Browns-Broncos: Report Card

It seems like I have to post report cards like this every year. (Sigh...) seems somewhat unimpressed by the team's play last Sunday.


The Cleveland Browns are looking at a very long season -- one that could qualify them for the first pick in the 2010 NFL Draft.

The Browns have looked that bad in losing to Minnesota and Denver.

The opening-game loss was tempered by a lot of "but it was the Vikings" comments. Those who said it believed that the Vikings were a Super Bowl caliber team, so losing to them brought no shame.

The way the Browns played and lost in Denver, though, brought a lot of shame -- and exposed a lot of problems.

The Browns were woeful on third down (3-of-14) and had second-half drives of three, four, five, three and three plays before holding the ball for eight plays when the game essentially was over.

The Browns have gone eight games without a touchdown that mattered. The only one they've scored came in the waning seconds of a blowout loss to Minnesota.

The first two games of the 2009 season they've been outscored 24-7 and 17-0 in the second half. In both games, the defense was steamrolled by the opposition's running game.

Minnesota ran for 225 yards, Denver 186. Both teams had long, fourth-quarter touchdown runs.

Coach Eric Mangini talked of fixing the team's problems and executing better. Typical coachspeak, but in this case the words are hollow.

The Browns seem to lack the talent or the approach to turn the season around. Two games into a long season, the questions isn't whether the Browns will be bad, it's how bad they will be.


--Brady Quinn struggled again for the Browns. He's starting to look like a quarterback without a lot of help and with a cluttered mind.

Quinn does not seem to react well on the field. He gets confused, cowers when he doesn't have to and tries to force throws.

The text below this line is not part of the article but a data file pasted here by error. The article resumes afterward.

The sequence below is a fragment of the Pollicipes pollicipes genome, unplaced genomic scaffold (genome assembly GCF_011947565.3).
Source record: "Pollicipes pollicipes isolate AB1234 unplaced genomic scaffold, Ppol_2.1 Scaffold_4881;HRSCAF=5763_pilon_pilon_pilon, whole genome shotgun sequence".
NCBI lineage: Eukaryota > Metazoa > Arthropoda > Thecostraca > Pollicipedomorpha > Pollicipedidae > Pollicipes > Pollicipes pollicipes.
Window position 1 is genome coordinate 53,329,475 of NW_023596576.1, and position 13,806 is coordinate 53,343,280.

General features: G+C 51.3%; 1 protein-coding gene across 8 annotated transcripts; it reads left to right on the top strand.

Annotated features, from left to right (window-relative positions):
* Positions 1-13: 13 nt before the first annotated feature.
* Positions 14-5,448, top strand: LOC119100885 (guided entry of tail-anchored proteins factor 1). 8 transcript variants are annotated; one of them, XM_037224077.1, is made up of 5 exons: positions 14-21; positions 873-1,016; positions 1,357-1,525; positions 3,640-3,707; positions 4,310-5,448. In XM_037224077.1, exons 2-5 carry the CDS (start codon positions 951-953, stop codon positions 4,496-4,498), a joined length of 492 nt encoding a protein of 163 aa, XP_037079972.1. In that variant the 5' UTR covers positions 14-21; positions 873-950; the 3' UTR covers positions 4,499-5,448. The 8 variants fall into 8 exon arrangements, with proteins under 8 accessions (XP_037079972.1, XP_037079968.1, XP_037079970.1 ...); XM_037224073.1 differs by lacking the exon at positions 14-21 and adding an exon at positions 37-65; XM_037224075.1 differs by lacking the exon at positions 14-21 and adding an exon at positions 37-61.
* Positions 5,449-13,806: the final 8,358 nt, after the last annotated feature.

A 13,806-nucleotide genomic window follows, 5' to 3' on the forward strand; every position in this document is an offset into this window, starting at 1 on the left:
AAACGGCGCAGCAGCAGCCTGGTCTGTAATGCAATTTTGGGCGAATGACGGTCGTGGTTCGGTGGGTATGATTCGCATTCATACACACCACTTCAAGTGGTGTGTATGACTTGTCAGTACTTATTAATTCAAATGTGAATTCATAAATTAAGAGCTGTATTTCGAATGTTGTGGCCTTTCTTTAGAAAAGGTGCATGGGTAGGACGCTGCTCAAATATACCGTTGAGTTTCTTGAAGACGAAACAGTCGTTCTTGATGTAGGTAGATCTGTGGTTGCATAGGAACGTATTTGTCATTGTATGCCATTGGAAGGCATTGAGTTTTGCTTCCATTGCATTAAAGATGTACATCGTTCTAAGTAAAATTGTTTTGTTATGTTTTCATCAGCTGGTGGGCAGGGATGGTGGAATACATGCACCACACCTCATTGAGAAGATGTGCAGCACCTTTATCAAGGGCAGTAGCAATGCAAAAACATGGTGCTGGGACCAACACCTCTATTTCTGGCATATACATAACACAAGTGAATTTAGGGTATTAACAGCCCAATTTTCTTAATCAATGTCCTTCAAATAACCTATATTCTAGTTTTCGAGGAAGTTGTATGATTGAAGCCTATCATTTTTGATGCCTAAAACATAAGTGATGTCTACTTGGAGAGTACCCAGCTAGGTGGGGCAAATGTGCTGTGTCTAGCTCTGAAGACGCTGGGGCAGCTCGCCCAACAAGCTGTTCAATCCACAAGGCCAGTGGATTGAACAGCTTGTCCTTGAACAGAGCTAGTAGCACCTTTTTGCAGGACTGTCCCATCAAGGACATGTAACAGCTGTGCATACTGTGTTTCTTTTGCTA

In two games, Quinn has one touchdown -- and it came late. Against Denver, he badly missed Mike Furrey at the goal line after the Browns had received a huge break when Denver fumbled the opening kickoff.

He had consecutive sidearm passes knocked down at the line, and he continued to look for the short pass.

Quinn had first-round talent, but he's not showing it. At this point he looks confused, cluttered and very shaky in the pocket.

--John St. Clair had a miserable day at right tackle trying to block Elvis Dumervil. St. Clair lacked the mobility and quickness to counter Dumervil's speed.

End result: Dumervil tied a Denver record with four sacks in a game.

The worst stretch came with the Browns down 14 and 12 minutes left, plenty of time for a comeback. But after a screen pass lost yards, St. Clair was flagged for a false start.

Dumervil got sacks on the next two plays, the second nearly resulting in a safety. End of drive.

If the right side of the line does not play better, the Browns will be woeful all season long.


--QB Brady Quinn's play in the second game brought a question about Derek Anderson. Things have come to the point already that some are wondering if the Browns are starting the wrong quarterback. In his second game, Quinn threw 31 times for 161 yards, could not sustain a drive and was sacked four times. He looks every bit like an inexperienced quarterback with little help around him.

--RB Jamal Lewis found it tough going against Denver. Lewis gained just 38 yards on 14 carries, though the problem was up front and not with Lewis. Lewis is running as hard as ever, though he does seem to lack the burst to make something of a play when little is there. Too, the Browns inability to stretch the field with the passing game results in teams bringing an extra defender into the box on running downs.

--WR Braylon Edwards had a good game, with 92 yards on seven catches. Twice Edwards went high to snag soaring throws from Brady Quinn. But despite the good numbers, Edwards never sniffed the end zone. Without a valid option at the other receiver, Edwards will find it tough to make the big play.